Others will need a deeper set of knowledge to be able to manage a hybrid mix of cloud and on-premise assets: "You need a specific maturity level to integrate enterprise infrastructure with cloud."

The most advanced skills will be needed by those who work at the infrastructure layer of cloud providers. The full overview is represented in the diagram below:

demchenko-cloud-computing-curriculum-taxonomy 585px

Demchenko concluded with a discussion of potential course formats, including the question that relates to the elephant in the room of traditional institutions:

Will MOOC change the need for professional in-campus education?

His immediate response was that the importance of face-to-face interaction limited the value of online alternatives, but there wasn't time to delve into a debate on this. He also emphasized the balance of tutorial time with hands-on practical exercises.

Cloud learning

In my first visit to a university campus more or less since I left university myself, I was impressed by the vast number of Web terminals scattered all over the UWE campus that students are able to use on demand. But I saw little evidence that online access to information is complemented by the kind of online interaction that is being adopted by early adopting businesses today.

I suspect the academic world still underestimates the impact of cloud on its own business models and methods of operation, just as it has underestimated the wider significance of cloud computing. But that's not to single it out; most industries are making similar errors of judgment.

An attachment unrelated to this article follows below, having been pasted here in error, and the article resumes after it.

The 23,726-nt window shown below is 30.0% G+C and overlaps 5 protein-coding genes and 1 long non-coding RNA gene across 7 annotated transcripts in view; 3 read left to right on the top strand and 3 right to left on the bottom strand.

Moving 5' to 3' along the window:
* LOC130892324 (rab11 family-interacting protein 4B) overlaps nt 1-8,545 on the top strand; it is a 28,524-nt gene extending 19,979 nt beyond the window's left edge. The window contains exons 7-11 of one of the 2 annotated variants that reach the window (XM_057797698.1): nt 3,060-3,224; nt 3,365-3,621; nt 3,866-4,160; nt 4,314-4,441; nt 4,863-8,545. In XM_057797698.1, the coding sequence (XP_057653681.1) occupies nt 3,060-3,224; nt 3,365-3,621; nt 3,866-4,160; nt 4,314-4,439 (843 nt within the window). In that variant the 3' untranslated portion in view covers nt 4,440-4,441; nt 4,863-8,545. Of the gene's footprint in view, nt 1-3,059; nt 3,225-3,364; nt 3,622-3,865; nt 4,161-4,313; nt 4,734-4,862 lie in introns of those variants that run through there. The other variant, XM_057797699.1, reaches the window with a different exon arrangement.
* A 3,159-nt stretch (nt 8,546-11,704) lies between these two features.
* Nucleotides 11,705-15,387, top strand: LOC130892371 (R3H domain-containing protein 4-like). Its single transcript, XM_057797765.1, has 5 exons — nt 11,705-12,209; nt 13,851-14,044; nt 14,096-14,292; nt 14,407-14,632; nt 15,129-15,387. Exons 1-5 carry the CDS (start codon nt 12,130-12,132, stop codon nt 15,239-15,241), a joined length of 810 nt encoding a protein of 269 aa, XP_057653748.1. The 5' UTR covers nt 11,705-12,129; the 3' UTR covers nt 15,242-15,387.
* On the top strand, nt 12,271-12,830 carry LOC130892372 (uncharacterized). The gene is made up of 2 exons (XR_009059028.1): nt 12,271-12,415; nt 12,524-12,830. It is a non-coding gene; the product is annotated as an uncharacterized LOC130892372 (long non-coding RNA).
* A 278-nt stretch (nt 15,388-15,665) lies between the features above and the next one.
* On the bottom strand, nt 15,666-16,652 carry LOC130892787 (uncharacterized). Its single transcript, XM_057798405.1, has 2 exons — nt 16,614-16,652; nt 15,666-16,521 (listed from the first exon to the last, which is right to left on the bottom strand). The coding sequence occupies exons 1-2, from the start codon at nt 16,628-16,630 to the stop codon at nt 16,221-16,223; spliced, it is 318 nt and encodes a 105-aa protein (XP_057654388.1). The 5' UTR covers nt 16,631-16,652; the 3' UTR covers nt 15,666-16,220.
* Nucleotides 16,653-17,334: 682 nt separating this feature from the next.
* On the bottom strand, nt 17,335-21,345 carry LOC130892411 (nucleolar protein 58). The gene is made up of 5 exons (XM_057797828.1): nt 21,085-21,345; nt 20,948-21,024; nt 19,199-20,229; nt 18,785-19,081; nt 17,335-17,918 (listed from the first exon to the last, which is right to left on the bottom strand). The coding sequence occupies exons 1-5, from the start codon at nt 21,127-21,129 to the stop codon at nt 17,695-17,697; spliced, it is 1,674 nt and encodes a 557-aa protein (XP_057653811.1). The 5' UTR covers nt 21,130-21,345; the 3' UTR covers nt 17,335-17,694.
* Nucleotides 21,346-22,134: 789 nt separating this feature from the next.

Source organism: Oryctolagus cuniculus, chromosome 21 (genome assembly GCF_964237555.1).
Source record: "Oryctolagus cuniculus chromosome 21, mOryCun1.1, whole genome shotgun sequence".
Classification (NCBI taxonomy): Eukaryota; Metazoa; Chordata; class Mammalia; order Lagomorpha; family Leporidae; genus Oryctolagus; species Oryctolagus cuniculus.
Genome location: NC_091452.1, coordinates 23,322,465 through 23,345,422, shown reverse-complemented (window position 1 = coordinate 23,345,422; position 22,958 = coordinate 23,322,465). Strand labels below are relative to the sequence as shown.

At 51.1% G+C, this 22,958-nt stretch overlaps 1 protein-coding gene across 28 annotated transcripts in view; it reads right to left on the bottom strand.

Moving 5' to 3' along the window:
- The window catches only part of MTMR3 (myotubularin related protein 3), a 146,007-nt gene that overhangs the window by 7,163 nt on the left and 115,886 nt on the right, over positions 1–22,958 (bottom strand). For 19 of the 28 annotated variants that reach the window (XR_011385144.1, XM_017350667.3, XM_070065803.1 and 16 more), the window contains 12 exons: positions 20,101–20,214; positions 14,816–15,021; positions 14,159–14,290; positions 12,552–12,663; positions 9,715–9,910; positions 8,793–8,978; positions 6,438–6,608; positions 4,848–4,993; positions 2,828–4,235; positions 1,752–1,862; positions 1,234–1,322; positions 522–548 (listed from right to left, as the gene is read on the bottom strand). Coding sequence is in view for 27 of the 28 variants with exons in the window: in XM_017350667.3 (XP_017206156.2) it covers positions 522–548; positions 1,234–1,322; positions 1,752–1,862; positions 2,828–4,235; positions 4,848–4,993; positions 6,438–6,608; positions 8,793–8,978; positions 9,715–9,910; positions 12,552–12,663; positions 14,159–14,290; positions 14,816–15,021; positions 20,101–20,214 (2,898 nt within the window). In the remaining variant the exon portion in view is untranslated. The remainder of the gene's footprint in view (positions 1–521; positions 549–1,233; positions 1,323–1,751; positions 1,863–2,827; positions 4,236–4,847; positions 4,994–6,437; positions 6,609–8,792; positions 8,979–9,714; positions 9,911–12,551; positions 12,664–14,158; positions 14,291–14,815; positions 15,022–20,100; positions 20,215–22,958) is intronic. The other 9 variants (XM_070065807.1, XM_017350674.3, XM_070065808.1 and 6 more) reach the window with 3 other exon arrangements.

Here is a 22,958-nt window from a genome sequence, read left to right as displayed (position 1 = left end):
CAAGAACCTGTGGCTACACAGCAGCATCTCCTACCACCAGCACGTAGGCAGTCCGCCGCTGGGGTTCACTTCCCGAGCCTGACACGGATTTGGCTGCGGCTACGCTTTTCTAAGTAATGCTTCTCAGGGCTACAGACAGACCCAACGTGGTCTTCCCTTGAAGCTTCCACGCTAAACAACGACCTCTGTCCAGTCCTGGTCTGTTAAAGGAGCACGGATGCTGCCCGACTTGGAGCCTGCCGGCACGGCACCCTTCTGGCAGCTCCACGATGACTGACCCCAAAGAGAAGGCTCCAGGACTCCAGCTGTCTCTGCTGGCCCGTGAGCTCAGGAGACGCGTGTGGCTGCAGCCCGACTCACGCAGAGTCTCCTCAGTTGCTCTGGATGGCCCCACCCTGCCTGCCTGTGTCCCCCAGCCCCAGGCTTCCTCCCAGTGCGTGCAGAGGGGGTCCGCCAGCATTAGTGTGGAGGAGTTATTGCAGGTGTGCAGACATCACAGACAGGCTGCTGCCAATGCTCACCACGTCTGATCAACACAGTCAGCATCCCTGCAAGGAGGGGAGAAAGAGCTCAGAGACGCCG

As a further aside, perhaps a vendor like Box ought to use some of its newly won venture funding to sponsor research into effective online collaboration strategies, as I suspect very few organizations are making the most of the potential. Certainly, most of the groups that I participate in, whether they use Box, Huddle or Google Apps, are all struggling to use them to maximum effect — even though by all accounts they're a great improvement on the likes of Sharepoint and Notes. Any findings could translate into better techniques for online education.

Getting back to the original topic, let me leave you with some food for thought on cloud learning. Here's a list of suggested questions from Demchenko, each designed to test a higher level of understanding of cloud according to Bloom's Taxonomy. How would you do?

  • [Knowledge] What are the main benefits of outsourcing a company’s IT services to cloud?
  • [Comprehension] Compare the business and operational models of private clouds and hybrid clouds.
  • [Application] Which cloud service model is best suited for a medium-size software development company, and why?
  • [Analysis] What cloud services are needed to support typical business processes of a web trading company? Give suggestions how these services can be implemented with PaaS or IaaS clouds. Provide references to support your statements.
  • [Synthesis] Describe the main steps and tasks for migrating IT services of an example company to clouds? What services and data can be moved to clouds and which will remain at the enterprise premises.
  • [Evaluation] Do you think that cloudification of the enterprise infrastructure creates benefits for enterprises, short term and long term?

Disclosure: Box is a diginomica partner. UWE funded the writer's modest T&E for this visit and he attended Cloudcom 2013 in his capacity as chair of EuroCloud UK.

Image credits: Sky© faithie - Fotolia.com; diagram courtesy of Yuri Demchenko